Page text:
Two years into the government’s campaign against illegal drugs, the Philippine National Police (PNP) admitted that only 18 percent of around 1.2 million drug surrenderers have successfully finished government rehabilitation programs.
Under the Comprehensive Dangerous Drugs Acts of 2002 (Republic Act No. 9165), a drug dependent may voluntary submit himself to authorities for treatment and rehabilitation for a minimum period of six months.
The PNP’s Oplan Tokhang in 2016 led to a bloated number of drug surrenderers in the first months of the drug war, but PNP spokesperson Senior Supt. Benigno Durana said that around a million of them would still have to undergo community-based drug rehabilitation programs.
In a forum with journalists and members of the academe held in Quezon City on Friday, Durana said that the “body count” – or the number of deaths related to police antidrug operations – was not a good way to measure the impact of the war on drugs.
According to Durana, the PNP is “continuously developing” the campaign against illegal drugs, which also calls for crafting and implementing recovery and wellness programs for drug users.
But the spokesperson said local government units and the civil society would also have to play big role in institutionalizing such activities.
“Local government units also have to realize that law enforcement is not the solution to the problem on the war on drugs,” Durana said. “This is not a law enforcement problem, but the problem of the entire Filipino people. A lot more still needs to be done.”
He urged local government units and civil society organizations to help the PNP in advocating for rehabilitation programs and other institutional measures to ensure the reform of drug dependents.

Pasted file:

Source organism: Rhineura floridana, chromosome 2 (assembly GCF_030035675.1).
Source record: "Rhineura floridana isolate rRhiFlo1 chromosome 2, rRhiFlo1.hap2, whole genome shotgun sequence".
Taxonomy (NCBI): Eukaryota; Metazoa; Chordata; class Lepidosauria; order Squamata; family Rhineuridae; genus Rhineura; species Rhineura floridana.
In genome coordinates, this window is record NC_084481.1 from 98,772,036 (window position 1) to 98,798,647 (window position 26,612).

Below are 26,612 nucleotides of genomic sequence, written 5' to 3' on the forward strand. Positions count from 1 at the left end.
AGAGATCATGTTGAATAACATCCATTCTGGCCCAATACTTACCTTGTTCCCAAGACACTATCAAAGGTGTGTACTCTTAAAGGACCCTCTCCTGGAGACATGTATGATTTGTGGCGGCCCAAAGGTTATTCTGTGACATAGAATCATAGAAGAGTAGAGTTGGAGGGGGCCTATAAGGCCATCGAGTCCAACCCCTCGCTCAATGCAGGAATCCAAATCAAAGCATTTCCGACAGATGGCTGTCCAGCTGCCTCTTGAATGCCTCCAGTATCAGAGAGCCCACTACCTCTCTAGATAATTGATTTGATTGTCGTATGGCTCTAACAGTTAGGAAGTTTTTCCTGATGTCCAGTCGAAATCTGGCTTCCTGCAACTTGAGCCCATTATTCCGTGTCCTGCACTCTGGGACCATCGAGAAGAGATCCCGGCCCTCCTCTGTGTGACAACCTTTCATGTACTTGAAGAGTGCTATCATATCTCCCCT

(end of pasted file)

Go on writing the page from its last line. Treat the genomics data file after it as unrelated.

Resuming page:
During the forum, an independent study conducted by the Center for Media Freedom and Responsibility (CMFR) also pointed out the staggering difference between the deaths resulting from anti-drug operations conducted by the PNP and Philippine Drug Enforcement Agency (PDEA).
As recorded by CMFR, the PNP’s conduct of the first phase of the drug war resulted in more than 2,500 deaths.
But when PDEA took over the campaign on Oct. 17, 2017, the CMFR recorded only nine deaths resulting from antidrug operations.
But Durana dismissed the figures as “a matter of personnel size,” noting that since the police force far outnumbered PDEA, the number of killings in police operations would naturally be higher.
Durano also clarified that the 26,000 recorded homicide cases under investigation (HCUIs) did not represent the total number of drug war-related deaths.
Journalists pointed out that that the change of terms in PNP drug war reports – from extrajudicial killings to deaths under investigation and HCUIs – has brought confusion in media reporting and public understanding about the real figures in the drug war. /atm
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